However, as noted by Vicente-Page and colleagues (2017) our understanding of how decision accuracy depends on group size is surprisingly limited. Historically, influential work on the Condorcet jury theorem (Condorcet, 1785) and group estimation experiments by Galton (1907) reinforced the idea that large groups make more accurate decisions than smaller groups. For example, when individuals are independently asked to estimate the weight of an ox or the number of marbles in a jar, each individual is likely to be inaccurate, to a greater or lesser extent, and thus the group members are ‘noisy estimators’. However, within the noise of estimations, the errors that group members make often cancel each other out and, collectively, the group will often produce an average estimate that is reasonably accurate. This idea was taken up with particular zeal during the early days of Web 2.0 and, perhaps in part because Galton’s basic observation was given a new label, specifically, the wisdom of crowds(Surowiecki, 2004). The idea that there is some ‘wisdom’ in the average of our group estimates reinforced a certain faith that people were cultivating at the time in relation to large group dynamics on the social web.
However, the use of large group average estimates will only get us so far in efforts to resolve complex societal problems. The average estimates generated by large groups can certainly be informative and useful at times, but the varied and distributed and iterative set of decisions and actions that smaller cohesive groups can implement when working together as a team is critical to our adaptive success. Variety and complexity and iterative movement toward enhanced decision accuracy are important in human systems, given the variety and complexity and changeable nature of the environment we seek to control. Consistent with Ashby’s Law of Requisite Variety, for a system to be stable in its pursuit of complex adaptive functions, the number of states that its control mechanism is capable of attaining (i.e., its variety) must be greater than or equal to the number of states in the system being controlled. In essence, adapting to our current human and environmental systems cannot be sustained via any simple collective behavior algorithm (e.g., one that grounds all group decisions and actions in a large group average estimator algorithm)–the varied and iteratively optimized set of functions that multiple, smaller groups can deliver is critical.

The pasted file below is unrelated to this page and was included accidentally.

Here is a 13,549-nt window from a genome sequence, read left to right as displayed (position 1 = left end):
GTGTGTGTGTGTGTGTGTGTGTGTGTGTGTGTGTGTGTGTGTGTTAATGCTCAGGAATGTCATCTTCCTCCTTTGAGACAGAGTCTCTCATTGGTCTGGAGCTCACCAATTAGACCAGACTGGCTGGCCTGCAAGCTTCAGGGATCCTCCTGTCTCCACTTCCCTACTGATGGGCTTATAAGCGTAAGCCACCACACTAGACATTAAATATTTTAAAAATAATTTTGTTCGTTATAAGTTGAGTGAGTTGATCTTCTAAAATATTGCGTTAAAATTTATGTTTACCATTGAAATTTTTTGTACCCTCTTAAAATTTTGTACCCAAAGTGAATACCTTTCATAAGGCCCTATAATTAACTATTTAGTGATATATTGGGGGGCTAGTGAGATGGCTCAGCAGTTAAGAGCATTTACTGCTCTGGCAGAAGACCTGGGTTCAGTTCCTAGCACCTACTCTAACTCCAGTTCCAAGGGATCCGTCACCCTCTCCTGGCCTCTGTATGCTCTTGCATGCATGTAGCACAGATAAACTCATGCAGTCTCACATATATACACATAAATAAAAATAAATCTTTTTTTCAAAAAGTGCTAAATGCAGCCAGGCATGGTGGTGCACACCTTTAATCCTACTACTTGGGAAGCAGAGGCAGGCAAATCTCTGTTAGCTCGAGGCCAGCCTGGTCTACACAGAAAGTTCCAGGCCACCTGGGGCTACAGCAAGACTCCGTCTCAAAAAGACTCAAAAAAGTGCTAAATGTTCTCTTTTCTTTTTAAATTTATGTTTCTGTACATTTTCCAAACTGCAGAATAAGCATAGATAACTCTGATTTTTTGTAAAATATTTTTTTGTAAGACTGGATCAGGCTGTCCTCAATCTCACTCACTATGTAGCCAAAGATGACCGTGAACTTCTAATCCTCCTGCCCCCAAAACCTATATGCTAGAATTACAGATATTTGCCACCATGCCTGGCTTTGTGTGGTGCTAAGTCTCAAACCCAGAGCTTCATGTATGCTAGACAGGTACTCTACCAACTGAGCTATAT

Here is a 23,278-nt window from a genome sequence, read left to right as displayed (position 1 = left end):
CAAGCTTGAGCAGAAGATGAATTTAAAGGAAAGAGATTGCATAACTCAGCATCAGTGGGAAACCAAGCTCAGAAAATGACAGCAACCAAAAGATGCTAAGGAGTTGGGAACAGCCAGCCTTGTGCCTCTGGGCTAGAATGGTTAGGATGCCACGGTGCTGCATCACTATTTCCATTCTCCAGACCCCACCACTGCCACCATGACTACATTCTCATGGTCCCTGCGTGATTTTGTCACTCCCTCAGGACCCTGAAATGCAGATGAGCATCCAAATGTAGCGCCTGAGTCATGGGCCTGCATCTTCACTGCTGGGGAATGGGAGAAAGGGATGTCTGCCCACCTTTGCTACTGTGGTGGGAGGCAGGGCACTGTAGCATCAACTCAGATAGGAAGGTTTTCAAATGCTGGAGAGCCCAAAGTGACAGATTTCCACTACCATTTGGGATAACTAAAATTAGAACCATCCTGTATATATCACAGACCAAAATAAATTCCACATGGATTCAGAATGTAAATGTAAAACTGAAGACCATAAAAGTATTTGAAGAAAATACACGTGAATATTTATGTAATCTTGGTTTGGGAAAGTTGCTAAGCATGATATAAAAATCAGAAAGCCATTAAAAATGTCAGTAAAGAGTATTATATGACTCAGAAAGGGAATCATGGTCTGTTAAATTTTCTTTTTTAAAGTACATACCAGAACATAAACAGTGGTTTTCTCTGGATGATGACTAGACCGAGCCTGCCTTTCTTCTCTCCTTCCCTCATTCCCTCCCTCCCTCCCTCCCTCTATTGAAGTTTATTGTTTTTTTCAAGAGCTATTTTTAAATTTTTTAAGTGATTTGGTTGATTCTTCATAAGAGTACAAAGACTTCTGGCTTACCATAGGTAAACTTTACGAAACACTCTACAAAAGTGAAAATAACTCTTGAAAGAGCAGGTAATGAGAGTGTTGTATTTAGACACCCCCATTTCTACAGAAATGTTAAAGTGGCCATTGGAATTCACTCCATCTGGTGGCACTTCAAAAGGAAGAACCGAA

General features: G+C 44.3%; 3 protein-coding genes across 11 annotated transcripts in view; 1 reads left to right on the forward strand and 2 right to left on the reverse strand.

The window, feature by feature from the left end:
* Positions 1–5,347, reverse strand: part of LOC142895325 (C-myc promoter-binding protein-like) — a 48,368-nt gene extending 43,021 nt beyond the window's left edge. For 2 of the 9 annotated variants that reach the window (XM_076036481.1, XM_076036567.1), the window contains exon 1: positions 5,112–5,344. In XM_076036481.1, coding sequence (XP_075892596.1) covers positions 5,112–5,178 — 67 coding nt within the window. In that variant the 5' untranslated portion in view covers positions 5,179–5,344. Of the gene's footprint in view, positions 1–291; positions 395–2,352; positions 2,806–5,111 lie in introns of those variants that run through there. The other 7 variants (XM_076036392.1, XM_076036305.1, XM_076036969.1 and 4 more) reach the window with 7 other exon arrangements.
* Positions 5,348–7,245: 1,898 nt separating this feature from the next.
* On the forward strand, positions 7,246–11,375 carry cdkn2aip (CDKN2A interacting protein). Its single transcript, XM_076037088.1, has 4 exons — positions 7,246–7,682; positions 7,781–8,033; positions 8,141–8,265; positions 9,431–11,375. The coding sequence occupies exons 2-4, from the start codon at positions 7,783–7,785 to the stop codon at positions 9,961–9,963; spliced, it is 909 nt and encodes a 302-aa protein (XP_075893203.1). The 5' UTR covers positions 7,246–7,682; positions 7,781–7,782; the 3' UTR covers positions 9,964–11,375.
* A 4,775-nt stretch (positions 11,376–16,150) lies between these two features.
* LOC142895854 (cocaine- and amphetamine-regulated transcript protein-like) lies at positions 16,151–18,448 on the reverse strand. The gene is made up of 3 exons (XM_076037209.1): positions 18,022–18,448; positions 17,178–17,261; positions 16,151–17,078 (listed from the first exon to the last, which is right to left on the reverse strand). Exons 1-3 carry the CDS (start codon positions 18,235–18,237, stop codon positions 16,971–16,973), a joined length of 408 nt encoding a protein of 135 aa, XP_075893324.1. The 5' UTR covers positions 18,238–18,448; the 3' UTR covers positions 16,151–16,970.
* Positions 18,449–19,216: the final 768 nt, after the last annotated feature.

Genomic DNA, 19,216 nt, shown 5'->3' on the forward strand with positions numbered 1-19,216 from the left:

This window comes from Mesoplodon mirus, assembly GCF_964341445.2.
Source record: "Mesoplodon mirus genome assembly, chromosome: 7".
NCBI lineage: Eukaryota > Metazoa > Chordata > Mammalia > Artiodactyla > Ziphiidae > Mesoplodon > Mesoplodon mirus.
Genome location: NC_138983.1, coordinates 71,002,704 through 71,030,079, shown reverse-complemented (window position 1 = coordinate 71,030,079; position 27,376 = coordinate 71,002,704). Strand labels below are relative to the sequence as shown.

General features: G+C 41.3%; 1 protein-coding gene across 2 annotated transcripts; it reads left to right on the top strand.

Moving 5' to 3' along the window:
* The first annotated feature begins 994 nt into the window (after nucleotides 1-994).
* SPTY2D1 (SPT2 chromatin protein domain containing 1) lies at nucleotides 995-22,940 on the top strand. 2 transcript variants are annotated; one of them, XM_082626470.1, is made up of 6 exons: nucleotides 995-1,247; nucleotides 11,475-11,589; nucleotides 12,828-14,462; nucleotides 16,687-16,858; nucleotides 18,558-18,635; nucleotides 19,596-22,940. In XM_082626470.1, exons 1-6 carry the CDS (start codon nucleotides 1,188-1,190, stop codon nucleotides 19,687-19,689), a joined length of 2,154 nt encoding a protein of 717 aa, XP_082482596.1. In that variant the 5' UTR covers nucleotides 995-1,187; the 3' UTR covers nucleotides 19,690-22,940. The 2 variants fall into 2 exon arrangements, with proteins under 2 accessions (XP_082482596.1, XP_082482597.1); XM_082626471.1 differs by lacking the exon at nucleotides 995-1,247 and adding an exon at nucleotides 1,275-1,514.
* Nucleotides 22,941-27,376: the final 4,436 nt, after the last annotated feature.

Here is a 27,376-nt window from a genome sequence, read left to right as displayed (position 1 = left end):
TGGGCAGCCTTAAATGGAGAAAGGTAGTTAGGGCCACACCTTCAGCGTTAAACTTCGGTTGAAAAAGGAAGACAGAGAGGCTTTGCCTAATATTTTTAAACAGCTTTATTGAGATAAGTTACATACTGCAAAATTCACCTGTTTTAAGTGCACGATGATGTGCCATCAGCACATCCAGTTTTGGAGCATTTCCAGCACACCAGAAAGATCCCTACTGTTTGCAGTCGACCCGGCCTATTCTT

As noted by Vicente-Page and colleagues (2017), while the models of group decision making derived from the work of Galton and Condorcet hinge on the idea that individuals decide independently of one another, the reality of group living means that (a) individuals interact and share information with one another, and (b) they make sequential decisions across repeated rounds of interaction using both their private information and information in relation to past decisions of group members. Models that focus on these social and sequential decision-making scenarios indicate that initial errors made by a small number of individuals early in the first round of decision making can propagate and cascade through the group, and correcting for these decision errors in future rounds is thus important – but it’s not always easy for a group to self-correct. Optimizing group decision making accuracy in this context implies optimizing group size, and it appears that small groups can do this better than large groups, and thus avoid catastrophic error cascades that derail the group.
As noted by Vicente-Page and colleagues (2017), when groups have an opportunity to re-evaluate decisions in a second, third, and fourth round, and so on, having access to social information is particularly valuable for those that chose early in the first round (i.e., those who had limited access to social information first time around). However, large groups cannot improve in re-evaluation in later rounds because of error propagation–the wrong choices made by early adopters of the wrong choice influence the remaining agents in the group, who are more likely to make the same wrong choices. If the group is small, when early adopters make their decision in the second round, they will find a relatively small number of individuals in error and, based on the distribution of errors in the group and the probability that they possess private information in relation to the correct decision, there is a reasonable probability they will move away from inaccurate to accurate responding in subsequent rounds, and soon the group will self-correct. In contrast, when the group is large, by the time the early adopters make a decision in the second round, the number of individuals making a wrong decision is large, and therefore, the early adopters are unlikely to correct their choice in the next round–the social information dominating the group decision making profile is false. Because there is a high prevalence rate of false information across a large group, the group is slow to self-correct based on new information coming either from outside the social group or from within the group itself.